Malaysia missing aircraft coverage: complaint to the BBC

After one of the most unsightly media scrums I have ever seen – including a mad chase up a moving down-escalator – I felt that BBC News coverage had gone way beyond self-parody:

“It was unclear to me this morning whether I was watching BBC News or Drop The Dead Donkey. Your coverage from Malaysia has been poor throughout, being based almost entirely on heresay and speculation, but reached a new low in impartiality and objectiveness when your crew spent the morning chasing Chinese people around a hotel lobby before getting all righteously indignant when the authorities, quite rightly, stepped in to end the scrum.

It was gutter journalism worthy of News International, not the country’s premier news service. I was ashamed of the BBC this morning, I really was. “Enthusiastic amateurs” was the kindest way of describing you.

Please get your act together and remember that you are supposed to be respected news-reporting professionals.”

Campaign for BBC to ban “er”

Rant at the BBC after a particularly irritating news piece this morning:


Please could I request a BBC-wide ban on “er”?

This started out as an irritating affectation by Robert Peston your business editor, but has spread like verbal chlamydia to other reporters.

In Robin Brant’s live two-minute discussion with the studio this morning I counted no fewer than 23 “er”s, some very extended and Pestonesque.

This affectation is irritating, distracting and unnecessary. If the correspondent is searching for appropriate words, then a pause is far less intrusive. It’s basic media training.


Paul Harper

Unfunny Newsreaders

Rant at the BBC sent during another piss-poor morning show:


PLEASE can someone tell Simon McCoy to just stick to reading the news? His attempts at being amusing during the morning News Channel broadcasts are juvenile and embarrassing. He unfailingly manages to bring to a grinding halt a programme already suffering from a lack of pace and relevance. He is not as funny as he thinks he is and the overall impression given is that of enthusiastic amateurism – well below the standards expected of BBC News.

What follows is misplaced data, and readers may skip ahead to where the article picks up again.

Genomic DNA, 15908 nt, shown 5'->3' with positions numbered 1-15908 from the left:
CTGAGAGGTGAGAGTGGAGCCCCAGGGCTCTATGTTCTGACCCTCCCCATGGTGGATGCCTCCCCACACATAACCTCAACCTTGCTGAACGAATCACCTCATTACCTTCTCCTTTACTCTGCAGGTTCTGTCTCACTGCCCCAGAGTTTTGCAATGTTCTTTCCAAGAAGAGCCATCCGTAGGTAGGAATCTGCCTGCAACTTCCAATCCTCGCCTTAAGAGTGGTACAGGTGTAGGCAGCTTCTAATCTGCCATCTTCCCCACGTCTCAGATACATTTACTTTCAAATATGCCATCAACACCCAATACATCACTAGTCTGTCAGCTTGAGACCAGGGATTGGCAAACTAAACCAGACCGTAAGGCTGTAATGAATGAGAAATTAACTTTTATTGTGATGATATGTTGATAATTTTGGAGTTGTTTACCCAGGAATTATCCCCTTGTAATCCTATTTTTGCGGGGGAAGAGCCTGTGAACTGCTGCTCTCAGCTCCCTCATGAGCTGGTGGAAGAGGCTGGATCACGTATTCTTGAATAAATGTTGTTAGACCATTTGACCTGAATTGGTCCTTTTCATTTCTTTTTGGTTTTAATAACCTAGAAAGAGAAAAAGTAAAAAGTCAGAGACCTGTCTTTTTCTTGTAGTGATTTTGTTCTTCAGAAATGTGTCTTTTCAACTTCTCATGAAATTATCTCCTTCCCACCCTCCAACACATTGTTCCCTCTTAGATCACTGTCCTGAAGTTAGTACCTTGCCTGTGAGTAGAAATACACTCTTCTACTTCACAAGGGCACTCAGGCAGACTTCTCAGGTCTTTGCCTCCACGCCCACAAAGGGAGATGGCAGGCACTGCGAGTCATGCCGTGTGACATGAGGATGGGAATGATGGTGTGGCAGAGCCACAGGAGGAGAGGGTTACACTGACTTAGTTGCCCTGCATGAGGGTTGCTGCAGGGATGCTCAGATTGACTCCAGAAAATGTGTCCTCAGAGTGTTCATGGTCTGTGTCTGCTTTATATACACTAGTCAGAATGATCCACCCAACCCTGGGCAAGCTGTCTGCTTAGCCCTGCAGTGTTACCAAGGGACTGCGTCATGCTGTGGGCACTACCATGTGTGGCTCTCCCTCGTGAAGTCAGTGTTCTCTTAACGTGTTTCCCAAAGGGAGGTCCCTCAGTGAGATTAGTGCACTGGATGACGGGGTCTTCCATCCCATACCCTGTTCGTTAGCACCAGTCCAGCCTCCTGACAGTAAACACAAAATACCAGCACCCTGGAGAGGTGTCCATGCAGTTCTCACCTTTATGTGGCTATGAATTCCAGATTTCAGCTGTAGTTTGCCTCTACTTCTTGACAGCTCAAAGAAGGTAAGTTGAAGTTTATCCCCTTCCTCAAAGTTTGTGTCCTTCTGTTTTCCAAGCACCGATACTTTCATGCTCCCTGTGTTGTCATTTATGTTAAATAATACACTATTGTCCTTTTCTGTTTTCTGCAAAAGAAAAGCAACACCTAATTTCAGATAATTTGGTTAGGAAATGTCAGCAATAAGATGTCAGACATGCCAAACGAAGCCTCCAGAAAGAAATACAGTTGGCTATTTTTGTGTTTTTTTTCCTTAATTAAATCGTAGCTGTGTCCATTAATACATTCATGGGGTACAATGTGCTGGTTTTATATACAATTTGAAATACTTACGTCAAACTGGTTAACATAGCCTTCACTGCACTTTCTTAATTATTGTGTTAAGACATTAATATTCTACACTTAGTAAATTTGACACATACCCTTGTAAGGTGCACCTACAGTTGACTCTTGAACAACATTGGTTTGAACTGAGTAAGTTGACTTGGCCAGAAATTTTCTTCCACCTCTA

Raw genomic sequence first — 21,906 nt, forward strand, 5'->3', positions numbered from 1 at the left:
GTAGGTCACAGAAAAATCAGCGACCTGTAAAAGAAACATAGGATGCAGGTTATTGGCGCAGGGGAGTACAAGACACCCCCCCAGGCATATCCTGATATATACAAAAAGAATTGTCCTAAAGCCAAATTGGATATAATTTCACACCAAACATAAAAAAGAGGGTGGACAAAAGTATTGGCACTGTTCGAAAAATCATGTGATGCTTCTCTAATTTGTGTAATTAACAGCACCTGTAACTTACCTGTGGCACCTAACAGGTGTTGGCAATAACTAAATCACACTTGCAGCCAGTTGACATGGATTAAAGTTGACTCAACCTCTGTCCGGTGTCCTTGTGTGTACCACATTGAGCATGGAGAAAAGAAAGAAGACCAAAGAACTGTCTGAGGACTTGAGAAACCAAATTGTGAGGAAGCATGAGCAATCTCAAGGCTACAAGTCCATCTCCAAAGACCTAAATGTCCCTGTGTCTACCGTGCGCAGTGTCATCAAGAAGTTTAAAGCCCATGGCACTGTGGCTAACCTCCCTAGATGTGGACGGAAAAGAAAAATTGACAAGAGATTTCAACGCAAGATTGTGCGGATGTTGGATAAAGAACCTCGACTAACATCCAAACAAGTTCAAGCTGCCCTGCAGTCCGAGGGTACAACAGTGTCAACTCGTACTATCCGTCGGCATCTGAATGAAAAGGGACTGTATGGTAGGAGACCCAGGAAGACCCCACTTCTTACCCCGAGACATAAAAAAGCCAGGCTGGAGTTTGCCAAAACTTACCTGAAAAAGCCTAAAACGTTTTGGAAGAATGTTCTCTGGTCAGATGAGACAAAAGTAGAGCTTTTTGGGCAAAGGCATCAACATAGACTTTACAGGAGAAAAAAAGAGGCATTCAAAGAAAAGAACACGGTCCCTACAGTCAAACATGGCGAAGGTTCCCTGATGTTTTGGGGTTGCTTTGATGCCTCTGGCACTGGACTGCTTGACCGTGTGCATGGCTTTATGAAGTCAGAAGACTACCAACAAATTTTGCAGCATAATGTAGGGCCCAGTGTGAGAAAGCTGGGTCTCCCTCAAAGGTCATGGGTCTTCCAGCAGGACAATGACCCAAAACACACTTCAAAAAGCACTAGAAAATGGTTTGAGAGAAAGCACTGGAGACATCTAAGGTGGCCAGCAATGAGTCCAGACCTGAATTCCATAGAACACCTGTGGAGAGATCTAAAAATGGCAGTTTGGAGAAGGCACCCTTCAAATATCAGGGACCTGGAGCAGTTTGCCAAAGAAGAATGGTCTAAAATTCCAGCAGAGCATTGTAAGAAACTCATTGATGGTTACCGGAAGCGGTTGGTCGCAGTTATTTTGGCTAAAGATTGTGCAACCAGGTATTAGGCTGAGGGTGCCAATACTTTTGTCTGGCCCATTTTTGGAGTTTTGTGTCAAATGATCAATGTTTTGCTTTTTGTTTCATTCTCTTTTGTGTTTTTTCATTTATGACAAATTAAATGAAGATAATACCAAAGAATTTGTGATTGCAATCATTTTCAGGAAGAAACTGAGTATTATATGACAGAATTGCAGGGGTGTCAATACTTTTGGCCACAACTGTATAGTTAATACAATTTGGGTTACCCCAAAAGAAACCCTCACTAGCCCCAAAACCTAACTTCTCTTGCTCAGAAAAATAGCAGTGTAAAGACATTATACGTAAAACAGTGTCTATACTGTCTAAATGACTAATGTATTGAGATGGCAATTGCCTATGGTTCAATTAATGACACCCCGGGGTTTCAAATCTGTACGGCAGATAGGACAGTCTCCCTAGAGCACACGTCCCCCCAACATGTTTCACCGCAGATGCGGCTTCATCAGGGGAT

Paul Harper

Older Women on TV

I was a little ahead of the curve on this one – I wrote this letter to the Independent before the fuss over the removal of a female BBC CountryFile presenter on age grounds:


I find it difficult to believe that I am alone in getting very irritated at the whiny older women who complain so bitterly about being under-represented on television these days.

Someone really should point out to them that the reason their management specifically, and the public in general, have lost interest in them is not because of their gender and not because of their age, but because of their whining. It’s boring!

Rantzen, O’Reilly, Philips, Scott and the like all forgot that they were here to keep us entertained, not be part of some misguided sexist campaign on behalf of their own small demographic. I miss Moira Stuart, though, who was dropped because her cut-glass delivery was at variance to the regionalisation of the BBC and not for any other reason.

Older women will always be under-represented on television for as long as the chips on their shoulders are bigger than the public’s interest in them. Lose the chips and they might be pleasantly surprised at the outcome.

Paul Harper

Robert Peston

Robert Peston, the BBC’s economics editor is one of my favourite hate figures. I had enough one afternoon when I read a piece by him and felt I had to reply in the comments:

Is there, PLEASE!, the remotest possibility of you filing a piece totally free of first-person pronouns? There is nobody as bad as you at littering their work with “I”, “me” and the like. It is seriously off-putting when two of the first six words in a report are “I”, and they form an almost impenetrable barrier to taking anything else in the piece seriously. Your desire to be seen as being at the centre of changing events is understandable, but you really need to resist the temptation to give the impression that events actually revolve around you, like some sort of journalistic black hole at the centre of the galaxy.

Which the BBC shortly thereafter removed, sending me the email:

> Dear BBC blog contributor,
> Thank you for contributing to a BBC blog. Unfortunately we’ve had to remove your comment below.
> Comments on the BBC blogs may be removed if they are considered likely to provoke, attack or offend others, use swear words, or disrupt the message boards. For more information, please visit
> Please note that anyone who seriously or repeatedly breaks the House Rules may have action taken against their account.
> Please do not reply to this email. For information on appeals visit
> Regards,
> BBC Central Communities team

Which I responded with:


I see no valid reason to reject my blog entry. It uses no bad language, it is non-inflammatory and non-provocative. All it is, is critical of Mr Peston’s writing style. Lest Mr Peston be given the erroneous impression that he has an uncritical audience, please could you at least make sure he has seen the post?


Paul Harper

I didn’t get a reply…

Eddie Jordan

A short rant at the BBC on the topic of Eddie Jordan’s efforts during the BBC’s Formula 1 broadcasts:


Please would you consider not using Eddie Jordan on future F1 broadcasts? His comments are at best banal and at worst self-serving. Every question seems to completely stump him, he waffles, blusters and seems to look for any opportunity to mention his own name. Today’s grid-walk with Martin Brundle where he threw his arm around Bernie Ecclestone was cringe-making.

He is a liability, an embarrassment and should not be given screen time.

Best regards,

Paul Harper